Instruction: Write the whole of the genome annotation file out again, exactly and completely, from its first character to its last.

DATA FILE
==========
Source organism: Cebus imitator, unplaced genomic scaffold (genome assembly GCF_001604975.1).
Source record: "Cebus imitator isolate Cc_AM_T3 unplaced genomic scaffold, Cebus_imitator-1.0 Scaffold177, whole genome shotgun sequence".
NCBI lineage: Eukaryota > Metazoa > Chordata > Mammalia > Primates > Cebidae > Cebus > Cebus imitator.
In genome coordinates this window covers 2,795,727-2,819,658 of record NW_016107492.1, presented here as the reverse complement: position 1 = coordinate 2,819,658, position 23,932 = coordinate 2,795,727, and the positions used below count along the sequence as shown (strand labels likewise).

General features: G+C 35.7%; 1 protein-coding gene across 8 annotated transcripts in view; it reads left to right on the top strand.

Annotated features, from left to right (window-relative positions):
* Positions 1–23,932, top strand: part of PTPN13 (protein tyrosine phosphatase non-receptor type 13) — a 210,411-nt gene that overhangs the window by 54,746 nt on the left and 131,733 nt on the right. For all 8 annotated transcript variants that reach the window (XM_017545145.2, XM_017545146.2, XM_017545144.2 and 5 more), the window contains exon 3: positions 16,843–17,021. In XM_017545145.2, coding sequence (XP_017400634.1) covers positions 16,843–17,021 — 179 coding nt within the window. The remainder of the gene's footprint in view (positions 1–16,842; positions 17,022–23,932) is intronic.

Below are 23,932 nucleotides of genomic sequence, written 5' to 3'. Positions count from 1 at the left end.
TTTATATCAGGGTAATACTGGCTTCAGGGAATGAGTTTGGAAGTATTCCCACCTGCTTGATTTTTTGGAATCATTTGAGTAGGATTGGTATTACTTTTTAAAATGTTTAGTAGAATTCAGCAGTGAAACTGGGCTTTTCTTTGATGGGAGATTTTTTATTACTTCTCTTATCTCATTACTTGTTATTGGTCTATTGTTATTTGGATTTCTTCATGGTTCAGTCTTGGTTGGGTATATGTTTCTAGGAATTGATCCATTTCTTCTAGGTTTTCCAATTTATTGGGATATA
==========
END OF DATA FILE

Source organism: Cebus imitator, unplaced genomic scaffold (genome assembly GCF_001604975.1).
Source record: "Cebus imitator isolate Cc_AM_T3 unplaced genomic scaffold, Cebus_imitator-1.0 Scaffold177, whole genome shotgun sequence".
NCBI lineage: Eukaryota > Metazoa > Chordata > Mammalia > Primates > Cebidae > Cebus > Cebus imitator.
In genome coordinates this window covers 2,795,727-2,819,658 of record NW_016107492.1, presented here as the reverse complement: position 1 = coordinate 2,819,658, position 23,932 = coordinate 2,795,727, and the positions used below count along the sequence as shown (strand labels likewise).

General features: G+C 35.7%; 1 protein-coding gene across 8 annotated transcripts in view; it reads left to right on the top strand.

Annotated features, from left to right (window-relative positions):
* Positions 1–23,932, top strand: part of PTPN13 (protein tyrosine phosphatase non-receptor type 13) — a 210,411-nt gene that overhangs the window by 54,746 nt on the left and 131,733 nt on the right. For all 8 annotated transcript variants that reach the window (XM_017545145.2, XM_017545146.2, XM_017545144.2 and 5 more), the window contains exon 3: positions 16,843–17,021. In XM_017545145.2, coding sequence (XP_017400634.1) covers positions 16,843–17,021 — 179 coding nt within the window. The remainder of the gene's footprint in view (positions 1–16,842; positions 17,022–23,932) is intronic.

Below are 23,932 nucleotides of genomic sequence, written 5' to 3'. Positions count from 1 at the left end.
TTTATATCAGGGTAATACTGGCTTCAGGGAATGAGTTTGGAAGTATTCCCACCTGCTTGATTTTTTGGAATCATTTGAGTAGGATTGGTATTACTTTTTAAAATGTTTAGTAGAATTCAGCAGTGAAACTGGGCTTTTCTTTGATGGGAGATTTTTTATTACTTCTCTTATCTCATTACTTGTTATTGGTCTATTGTTATTTGGATTTCTTCATGGTTCAGTCTTGGTTGGGTATATGTTTCTAGGAATTGATCCATTTCTTCTAGGTTTTCCAATTTATTGGGATATA